Self—redemption in Desire—Analysis of Desire under the Elms


校园英语·下旬 2017年7期


【Abstract】Eugene ONeills plays are famous for reflecting the real life and full of philosophical meaning. His Desire under the Elms contains elements like infanticide, vengeance and incest. The story revolves around the right of inheritance of the Cabot farmhouse. None of them get the farm, but they find their self-redemption, their desire are fulfilled in another way.

【Key words】desire; self-redemption; tragedy


Some people suggest The two elm that ‘brood oppressively over the house are like the twisted love affair between Eben and Abbie, which seems to grow inevitably from the climate of frustration, envy, and antipathy in which the characters have to live. Considering the development of the play, we can regard elm as the symbol of mother. After being slaved to death, their influence upon the family lingers in the farmhouse, witnessing secret evil breed in desire, and to some extent their sinister maternity are incentive to tragic. On the negative side the mother archetype may connote anything secret, hidden, dark; the abyss, the world of the dead, anything that devours, seduces, and poisons, that is terrifying and inescapable like fate.(Zhu: 137) It only appears three times in the dialogue and respectively corresponding to the killing, seducement and incest.


Unlike his half-brothers, Ebens desire and hatred is much stronger because of sense of guilt for not protecting her mother. He denies his father and takes it the responsibility to defend the ownership of the house. When Eben find Minnie, the woman he like have an affair with his father, he rapes her angrily and proudly announce “She mayve been hisn—an yourn, too—but shes mine now!” his action may have dual implications. “From the time of puberty onward the human individual must devote himself to the great task of freeing himself from the parents; ...For a son, the task consists in releasing his libidinal desires from his mother, in order to employ them in the quest of an external love-object in reality...”(Zhu: 110) Obviously, Eben fails.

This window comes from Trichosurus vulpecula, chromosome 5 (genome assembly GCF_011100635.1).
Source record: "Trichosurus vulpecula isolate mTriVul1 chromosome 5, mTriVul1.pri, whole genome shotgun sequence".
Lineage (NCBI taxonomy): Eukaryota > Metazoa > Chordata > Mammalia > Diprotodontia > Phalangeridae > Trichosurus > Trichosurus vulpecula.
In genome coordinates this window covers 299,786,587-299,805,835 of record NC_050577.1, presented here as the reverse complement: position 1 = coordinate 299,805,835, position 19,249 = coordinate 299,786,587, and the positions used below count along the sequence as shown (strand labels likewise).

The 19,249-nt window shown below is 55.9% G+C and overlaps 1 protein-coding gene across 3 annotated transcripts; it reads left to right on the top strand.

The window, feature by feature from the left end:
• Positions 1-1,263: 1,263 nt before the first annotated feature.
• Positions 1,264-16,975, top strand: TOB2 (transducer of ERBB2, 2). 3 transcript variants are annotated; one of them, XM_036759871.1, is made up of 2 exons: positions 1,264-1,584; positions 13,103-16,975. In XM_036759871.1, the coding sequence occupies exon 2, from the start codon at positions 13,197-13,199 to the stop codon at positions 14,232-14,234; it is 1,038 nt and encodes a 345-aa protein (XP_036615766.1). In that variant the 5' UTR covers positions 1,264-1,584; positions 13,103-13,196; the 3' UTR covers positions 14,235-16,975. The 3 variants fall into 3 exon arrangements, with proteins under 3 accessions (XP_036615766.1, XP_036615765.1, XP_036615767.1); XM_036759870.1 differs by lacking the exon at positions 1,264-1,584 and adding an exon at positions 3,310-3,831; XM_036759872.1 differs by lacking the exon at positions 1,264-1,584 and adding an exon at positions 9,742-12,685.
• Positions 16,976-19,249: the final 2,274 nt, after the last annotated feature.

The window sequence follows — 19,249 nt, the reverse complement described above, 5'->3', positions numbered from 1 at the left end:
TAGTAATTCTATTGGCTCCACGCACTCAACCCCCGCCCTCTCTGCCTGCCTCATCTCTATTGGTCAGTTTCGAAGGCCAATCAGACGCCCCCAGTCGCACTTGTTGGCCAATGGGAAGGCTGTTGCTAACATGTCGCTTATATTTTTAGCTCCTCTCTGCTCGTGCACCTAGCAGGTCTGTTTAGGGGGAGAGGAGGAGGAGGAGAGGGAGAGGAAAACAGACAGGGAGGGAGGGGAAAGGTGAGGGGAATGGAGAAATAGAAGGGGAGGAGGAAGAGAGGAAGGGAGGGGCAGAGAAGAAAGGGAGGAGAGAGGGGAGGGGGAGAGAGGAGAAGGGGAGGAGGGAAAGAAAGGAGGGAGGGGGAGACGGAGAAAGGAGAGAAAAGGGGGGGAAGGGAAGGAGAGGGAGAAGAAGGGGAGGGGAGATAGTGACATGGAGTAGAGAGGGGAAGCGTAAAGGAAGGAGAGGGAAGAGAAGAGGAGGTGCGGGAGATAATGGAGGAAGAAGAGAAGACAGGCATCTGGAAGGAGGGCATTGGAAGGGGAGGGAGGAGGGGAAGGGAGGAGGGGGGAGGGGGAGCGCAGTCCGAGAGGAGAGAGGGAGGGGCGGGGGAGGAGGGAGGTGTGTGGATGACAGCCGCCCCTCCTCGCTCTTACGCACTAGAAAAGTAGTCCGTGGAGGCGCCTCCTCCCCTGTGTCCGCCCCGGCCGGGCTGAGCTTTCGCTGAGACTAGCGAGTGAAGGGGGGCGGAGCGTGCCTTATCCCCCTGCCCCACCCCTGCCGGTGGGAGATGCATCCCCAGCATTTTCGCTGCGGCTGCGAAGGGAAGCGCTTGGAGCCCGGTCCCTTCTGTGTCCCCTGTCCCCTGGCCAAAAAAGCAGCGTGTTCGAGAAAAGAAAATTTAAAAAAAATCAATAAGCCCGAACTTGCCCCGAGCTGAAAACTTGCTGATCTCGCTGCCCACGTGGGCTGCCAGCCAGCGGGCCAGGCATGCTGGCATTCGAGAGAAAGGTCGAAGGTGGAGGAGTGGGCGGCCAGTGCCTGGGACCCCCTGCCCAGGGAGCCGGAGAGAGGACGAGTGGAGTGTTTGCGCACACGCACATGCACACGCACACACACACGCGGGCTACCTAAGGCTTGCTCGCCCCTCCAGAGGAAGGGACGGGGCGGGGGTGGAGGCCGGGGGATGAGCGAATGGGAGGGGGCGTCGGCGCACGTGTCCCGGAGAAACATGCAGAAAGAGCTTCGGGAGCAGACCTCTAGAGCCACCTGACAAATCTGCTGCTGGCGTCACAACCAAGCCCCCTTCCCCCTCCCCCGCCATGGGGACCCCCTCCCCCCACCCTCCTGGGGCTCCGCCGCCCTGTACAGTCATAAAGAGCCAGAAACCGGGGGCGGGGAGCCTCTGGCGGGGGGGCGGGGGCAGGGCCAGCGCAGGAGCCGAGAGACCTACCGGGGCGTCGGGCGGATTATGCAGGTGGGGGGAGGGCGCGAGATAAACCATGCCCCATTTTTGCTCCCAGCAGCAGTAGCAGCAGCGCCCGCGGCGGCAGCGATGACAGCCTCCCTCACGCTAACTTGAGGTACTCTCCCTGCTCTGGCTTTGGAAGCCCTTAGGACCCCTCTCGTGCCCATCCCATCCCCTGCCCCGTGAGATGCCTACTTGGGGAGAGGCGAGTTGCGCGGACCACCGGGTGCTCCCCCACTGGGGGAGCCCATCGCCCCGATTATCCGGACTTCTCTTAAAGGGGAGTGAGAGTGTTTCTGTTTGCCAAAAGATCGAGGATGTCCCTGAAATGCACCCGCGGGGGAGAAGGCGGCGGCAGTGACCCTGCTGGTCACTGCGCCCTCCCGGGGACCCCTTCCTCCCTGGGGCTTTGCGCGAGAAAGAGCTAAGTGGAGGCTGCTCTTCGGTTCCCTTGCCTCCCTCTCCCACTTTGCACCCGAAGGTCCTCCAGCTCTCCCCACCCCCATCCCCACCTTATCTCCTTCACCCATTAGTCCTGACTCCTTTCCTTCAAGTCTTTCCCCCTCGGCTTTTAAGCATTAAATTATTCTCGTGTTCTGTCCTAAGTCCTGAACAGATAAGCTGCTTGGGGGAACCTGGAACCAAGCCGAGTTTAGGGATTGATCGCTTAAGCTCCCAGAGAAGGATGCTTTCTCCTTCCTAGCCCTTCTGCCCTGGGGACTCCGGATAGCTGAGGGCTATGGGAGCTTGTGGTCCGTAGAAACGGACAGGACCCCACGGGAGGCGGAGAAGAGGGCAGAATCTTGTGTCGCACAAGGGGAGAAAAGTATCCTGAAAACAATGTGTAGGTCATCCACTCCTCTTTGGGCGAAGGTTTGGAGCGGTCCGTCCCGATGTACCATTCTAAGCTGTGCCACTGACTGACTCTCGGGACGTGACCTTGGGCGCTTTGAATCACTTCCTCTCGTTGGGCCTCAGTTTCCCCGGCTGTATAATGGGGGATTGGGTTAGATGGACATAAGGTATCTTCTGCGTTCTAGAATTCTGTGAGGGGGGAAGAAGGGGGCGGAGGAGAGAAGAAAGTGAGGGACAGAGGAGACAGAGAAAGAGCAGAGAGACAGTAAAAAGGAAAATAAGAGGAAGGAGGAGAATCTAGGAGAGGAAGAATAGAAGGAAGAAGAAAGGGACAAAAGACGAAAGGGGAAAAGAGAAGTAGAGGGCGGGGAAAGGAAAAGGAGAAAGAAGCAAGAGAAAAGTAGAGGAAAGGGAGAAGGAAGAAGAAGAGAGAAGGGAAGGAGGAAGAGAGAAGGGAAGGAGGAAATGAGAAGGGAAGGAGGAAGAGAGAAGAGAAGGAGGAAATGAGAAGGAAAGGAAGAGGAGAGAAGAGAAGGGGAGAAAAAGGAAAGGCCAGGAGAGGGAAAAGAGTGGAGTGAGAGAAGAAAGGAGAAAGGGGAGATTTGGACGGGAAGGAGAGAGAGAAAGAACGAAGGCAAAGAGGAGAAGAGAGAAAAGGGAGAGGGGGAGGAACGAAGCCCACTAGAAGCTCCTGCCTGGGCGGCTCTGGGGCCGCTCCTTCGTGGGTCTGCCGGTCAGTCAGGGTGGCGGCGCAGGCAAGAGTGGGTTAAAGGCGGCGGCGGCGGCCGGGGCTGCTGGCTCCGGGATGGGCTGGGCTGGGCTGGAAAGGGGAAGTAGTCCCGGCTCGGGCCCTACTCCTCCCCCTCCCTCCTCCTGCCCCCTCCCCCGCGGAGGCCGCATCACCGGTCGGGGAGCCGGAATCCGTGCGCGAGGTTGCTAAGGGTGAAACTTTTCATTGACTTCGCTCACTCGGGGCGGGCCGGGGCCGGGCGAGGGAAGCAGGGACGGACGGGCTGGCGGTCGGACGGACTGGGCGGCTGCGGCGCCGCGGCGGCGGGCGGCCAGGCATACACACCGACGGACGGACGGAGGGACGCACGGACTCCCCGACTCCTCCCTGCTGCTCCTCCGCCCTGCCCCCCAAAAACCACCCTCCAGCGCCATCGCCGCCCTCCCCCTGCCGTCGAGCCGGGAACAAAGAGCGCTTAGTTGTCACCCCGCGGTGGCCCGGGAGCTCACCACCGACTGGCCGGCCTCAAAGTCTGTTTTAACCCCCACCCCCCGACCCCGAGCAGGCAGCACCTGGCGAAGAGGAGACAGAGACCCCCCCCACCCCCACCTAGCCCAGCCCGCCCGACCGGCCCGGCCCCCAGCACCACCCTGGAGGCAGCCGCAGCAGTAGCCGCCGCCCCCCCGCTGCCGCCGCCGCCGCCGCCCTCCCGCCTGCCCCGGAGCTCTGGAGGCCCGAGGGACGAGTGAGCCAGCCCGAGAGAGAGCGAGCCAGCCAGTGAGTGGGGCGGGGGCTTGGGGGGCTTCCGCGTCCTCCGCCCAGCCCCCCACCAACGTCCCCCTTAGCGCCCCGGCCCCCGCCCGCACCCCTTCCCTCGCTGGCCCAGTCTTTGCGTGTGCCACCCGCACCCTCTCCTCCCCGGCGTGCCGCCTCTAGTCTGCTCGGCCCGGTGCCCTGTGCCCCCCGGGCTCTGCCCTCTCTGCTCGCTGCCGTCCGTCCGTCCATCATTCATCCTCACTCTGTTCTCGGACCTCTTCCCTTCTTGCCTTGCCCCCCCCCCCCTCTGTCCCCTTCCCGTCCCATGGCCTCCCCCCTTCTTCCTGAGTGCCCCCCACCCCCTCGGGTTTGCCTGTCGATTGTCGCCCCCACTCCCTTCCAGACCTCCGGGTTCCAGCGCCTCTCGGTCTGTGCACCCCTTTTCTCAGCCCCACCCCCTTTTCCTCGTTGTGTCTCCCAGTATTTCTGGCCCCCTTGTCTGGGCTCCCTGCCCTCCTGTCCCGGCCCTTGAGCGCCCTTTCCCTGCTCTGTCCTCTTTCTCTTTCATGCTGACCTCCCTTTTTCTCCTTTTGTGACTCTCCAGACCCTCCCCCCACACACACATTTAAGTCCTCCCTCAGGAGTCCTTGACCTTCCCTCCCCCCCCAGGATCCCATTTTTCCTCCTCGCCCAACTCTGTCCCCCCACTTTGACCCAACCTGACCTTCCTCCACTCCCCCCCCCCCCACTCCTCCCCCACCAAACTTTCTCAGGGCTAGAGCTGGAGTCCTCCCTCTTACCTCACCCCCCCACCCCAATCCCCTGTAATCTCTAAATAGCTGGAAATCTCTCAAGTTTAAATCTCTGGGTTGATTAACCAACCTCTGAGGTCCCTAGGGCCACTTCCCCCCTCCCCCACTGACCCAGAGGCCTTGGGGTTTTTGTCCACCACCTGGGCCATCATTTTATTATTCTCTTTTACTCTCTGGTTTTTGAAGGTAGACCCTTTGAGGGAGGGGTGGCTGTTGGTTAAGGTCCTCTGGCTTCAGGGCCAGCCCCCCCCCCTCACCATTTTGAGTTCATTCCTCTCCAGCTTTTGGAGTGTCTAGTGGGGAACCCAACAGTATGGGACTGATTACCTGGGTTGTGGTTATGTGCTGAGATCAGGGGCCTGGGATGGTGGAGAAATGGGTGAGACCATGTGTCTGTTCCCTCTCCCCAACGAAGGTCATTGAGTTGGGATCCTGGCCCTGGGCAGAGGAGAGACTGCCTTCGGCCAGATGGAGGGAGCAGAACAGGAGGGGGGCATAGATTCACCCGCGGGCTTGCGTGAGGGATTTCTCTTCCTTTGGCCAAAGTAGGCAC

In The parlor, Abbie tries her best to play the role of mother, leads Eben release all his pent-up passion. She succeed. For Eben, she is the substitution of mother(Ill take yer Maws place), this is the revenge to father(Its her vengeance on him). There are good reasons for thinking that the “nature” we have mentioned is not simply the erotic feeling but also special feeling towards his mother. Being repressed and satisfied now.

The next day, Eben says “She kin sleep now”. When he meets his father, he says “Yew nme is quits. Lets shake hands”. This transformation means, with the help of Abbie, his libidinal have successfully releasing from his mother and in reconciling himself with his father.


As evil fruit of incestuous lust, the child alienates the family relationship, turn his parents into enemies. Abbie killed the boy to prove her love and it means she abandons the identification of mother. Her need for love is largely out weight than the need for kinship and desire for material. Eben chooses accept punishment with her. They all lose the farm, their real need are satisfied. The real desire of Eben is his Oedipus complex, and for Abbie is her neglected emotion. Just as most tragedies need a peaceful settlement, a process of atonement, their child sacrifice for their love, make them find salvation.

A striking feature of modern tragedy is to show how ordinary people understand existence of human beings. The inner tragedy of the civil life does not come from death but from life itself.(Peter: 24) In this play, pursuit of materialistic distorts the interpersonal relationship, only rely on love can they find salvation, even at the price of an innocent child.

As a modernized Greek tragedy, you can easily find some familiar plot or connect it with some Myth. Such as Medea, Oedipus, and the Eden Story. To some extent, the collective unconscious has played its role, which is the charm of the play.


[1]Peter,Szondi.Modern drama theory(1880-1950).Trans.Wang Jian.Beijing:Beijing University Press,2006.

[2]Zhu,Gang.Twentieth Century Western Critical Theories.Shanghai:Shanghai Foreign Language Education Press,2005.


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